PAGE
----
FPL sets up energy incubator as solar push intensifies
Photos Scott Fisher for FPL
Northern Palm Beach County has been busy building a biotech cluster, but Florida Power & Light is poised to build a new one in the energy sector.
FPL, which is part of NextEra Energy (NYSE: NEE), has launched an innovation hub called 35 Mules. The name is derived from the ice plant, sponge boat and mules that were part of the company’s launch in 1925.
The effort will be an economic boon with funding of $1 million for 20 entrepreneurs, who will get grants of at least $50,000 and dedicated workspace on FPL’s campus in Juno Beach for 12 to 18 months. The hope is the entrepreneurs will subsequently be able to pitch investors for funding or move to another incubator and grow their businesses in Florida.
Not long after the announcement, FPL said on LinkedIn that it’s already getting applications on 35Mules.com from entrepreneurs as far as California.
The $2.5 million 35 Mules investment seems like another smart strategic move by NextEra.
NextEra is the nation’s largest producer of solar and wind and ranked by Fortune as the most-admired electric and gas utility. The effort should give FPL and its parent company greater insight into emerging technology as the entrepreneurs work with company experts in solar, renewables, innovation and smart grids.
FPL plans to add 30 million solar panels by 2030 and says it is on track to build the world’s largest solar-powered battery storage system.
One of the biggest issues with solar has been storing power for use at night and on cloudy days. FPL is addressing that with a battery storage system in Manatee County, where it already has an existing solar plant. The system reportedly will be able to store enough electricity to power 329,000 homes for two hours.
FPL says this effort is believed to be the first in the nation to fully integrate battery technology with a major solar power plant in a way that increases the plant’s overall energy output. It is expected to open in late 2021.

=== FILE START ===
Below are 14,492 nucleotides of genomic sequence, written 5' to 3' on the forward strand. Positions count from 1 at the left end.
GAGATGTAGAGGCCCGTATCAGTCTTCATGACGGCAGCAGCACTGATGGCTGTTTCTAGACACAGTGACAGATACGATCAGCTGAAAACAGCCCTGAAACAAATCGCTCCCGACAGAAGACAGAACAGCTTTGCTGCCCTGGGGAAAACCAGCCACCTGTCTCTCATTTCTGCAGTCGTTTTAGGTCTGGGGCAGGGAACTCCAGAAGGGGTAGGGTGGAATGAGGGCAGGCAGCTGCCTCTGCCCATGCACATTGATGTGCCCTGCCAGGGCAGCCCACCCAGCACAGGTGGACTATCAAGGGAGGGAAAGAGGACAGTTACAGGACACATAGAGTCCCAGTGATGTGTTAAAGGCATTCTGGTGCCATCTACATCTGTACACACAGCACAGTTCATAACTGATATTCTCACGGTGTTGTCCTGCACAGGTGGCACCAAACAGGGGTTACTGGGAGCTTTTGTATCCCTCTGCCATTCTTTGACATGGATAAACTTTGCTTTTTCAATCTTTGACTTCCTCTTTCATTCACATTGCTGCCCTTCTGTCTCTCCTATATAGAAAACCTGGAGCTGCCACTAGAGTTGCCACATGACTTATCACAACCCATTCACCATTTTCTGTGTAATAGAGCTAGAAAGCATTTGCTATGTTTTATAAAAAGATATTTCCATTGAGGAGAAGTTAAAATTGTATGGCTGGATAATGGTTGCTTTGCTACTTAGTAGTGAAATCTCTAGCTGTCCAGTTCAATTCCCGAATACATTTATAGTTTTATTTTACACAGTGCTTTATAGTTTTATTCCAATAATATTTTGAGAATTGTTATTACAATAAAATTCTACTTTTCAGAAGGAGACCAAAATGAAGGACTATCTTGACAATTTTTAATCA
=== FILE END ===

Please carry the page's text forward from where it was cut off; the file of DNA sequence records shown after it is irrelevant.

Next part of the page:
In March 2018, NextEra announced a deal with China’s JinkSolar to buy roughly 7 million solar panels. JinkoSolar has opened its first U.S. factory in Jacksonville. PV Magazine says it’s the third largest U.S. solar module factory behind the Tesla Gigafactory in Buffalo and the First Solar plant in Perryburg, Ohio.
The efficiency of solar systems keeps improving, and a recent Wall Street Journal article highlighted an effort in India where solar is producing power more cheaply than fossil fuels. In the past, tax incentives have been crucial to adaptation of solar, but that’s giving way to free market forces. Already, the economics of coal plants nationally are giving way to natural gas, a cleaner and more cost-effective fuel.
An article on greentechmedia.com says solar-plus-storage systems in the Sunbelt already have begun to outcompete natural gas power plants that come online during periods of peak demand.
The 35 Mules initiative was unveiled at an event at the corporate headquarters, which drew an array of government and educational panels.
“FPL has long prided itself on embracing innovation to deliver affordable, reliable and clean electricity, both now and over the long term,” says FPL president and CEO Eric Silagy. “FPL’s track record of providing exceptional value to customers is the direct result of our employees’ relentless pursuit of continuous improvement and being unafraid to challenge the status quo in tackling tough problems. It’s what makes our company so special and will drive success of our new incubator program, 35 Mules, as FPL finds a new way to continue moving Florida forward.”
Silagy told attendees that the electric system in the state is part of an overall strong infrastructure system that includes roads, ports, rail and education.
FPL is the largest electric utility in the United States and the largest investor in Florida by a wide margin, Silagy said. “Just last year alone, we invested $6 billion.”
FPL says its rates are about 30 percent below the national average and the lowest among electric utilities in Florida. ♦